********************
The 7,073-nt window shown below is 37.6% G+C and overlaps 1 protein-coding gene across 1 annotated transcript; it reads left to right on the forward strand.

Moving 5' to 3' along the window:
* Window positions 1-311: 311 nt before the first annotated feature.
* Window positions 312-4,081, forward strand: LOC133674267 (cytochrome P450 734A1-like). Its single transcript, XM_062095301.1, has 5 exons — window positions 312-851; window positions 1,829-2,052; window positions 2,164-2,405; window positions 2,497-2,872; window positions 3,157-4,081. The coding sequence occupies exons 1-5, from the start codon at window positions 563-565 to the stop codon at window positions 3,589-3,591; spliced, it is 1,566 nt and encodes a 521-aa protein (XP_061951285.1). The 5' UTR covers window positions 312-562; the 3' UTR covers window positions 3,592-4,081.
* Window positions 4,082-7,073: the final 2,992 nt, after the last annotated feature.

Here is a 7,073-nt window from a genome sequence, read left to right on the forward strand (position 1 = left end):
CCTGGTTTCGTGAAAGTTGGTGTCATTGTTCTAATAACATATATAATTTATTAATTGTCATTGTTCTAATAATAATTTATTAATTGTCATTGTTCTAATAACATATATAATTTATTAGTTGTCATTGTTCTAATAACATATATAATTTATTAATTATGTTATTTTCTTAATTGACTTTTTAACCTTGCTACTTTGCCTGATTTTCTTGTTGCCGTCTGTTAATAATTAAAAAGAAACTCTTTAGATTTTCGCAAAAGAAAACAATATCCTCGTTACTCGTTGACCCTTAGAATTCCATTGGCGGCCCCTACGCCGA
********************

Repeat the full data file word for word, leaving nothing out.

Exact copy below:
The 7,073-nt window shown below is 37.6% G+C and overlaps 1 protein-coding gene across 1 annotated transcript; it reads left to right on the forward strand.

Moving 5' to 3' along the window:
* Window positions 1-311: 311 nt before the first annotated feature.
* Window positions 312-4,081, forward strand: LOC133674267 (cytochrome P450 734A1-like). Its single transcript, XM_062095301.1, has 5 exons — window positions 312-851; window positions 1,829-2,052; window positions 2,164-2,405; window positions 2,497-2,872; window positions 3,157-4,081. The coding sequence occupies exons 1-5, from the start codon at window positions 563-565 to the stop codon at window positions 3,589-3,591; spliced, it is 1,566 nt and encodes a 521-aa protein (XP_061951285.1). The 5' UTR covers window positions 312-562; the 3' UTR covers window positions 3,592-4,081.
* Window positions 4,082-7,073: the final 2,992 nt, after the last annotated feature.

Here is a 7,073-nt window from a genome sequence, read left to right on the forward strand (position 1 = left end):
CCTGGTTTCGTGAAAGTTGGTGTCATTGTTCTAATAACATATATAATTTATTAATTGTCATTGTTCTAATAATAATTTATTAATTGTCATTGTTCTAATAACATATATAATTTATTAGTTGTCATTGTTCTAATAACATATATAATTTATTAATTATGTTATTTTCTTAATTGACTTTTTAACCTTGCTACTTTGCCTGATTTTCTTGTTGCCGTCTGTTAATAATTAAAAAGAAACTCTTTAGATTTTCGCAAAAGAAAACAATATCCTCGTTACTCGTTGACCCTTAGAATTCCATTGGCGGCCCCTACGCCGA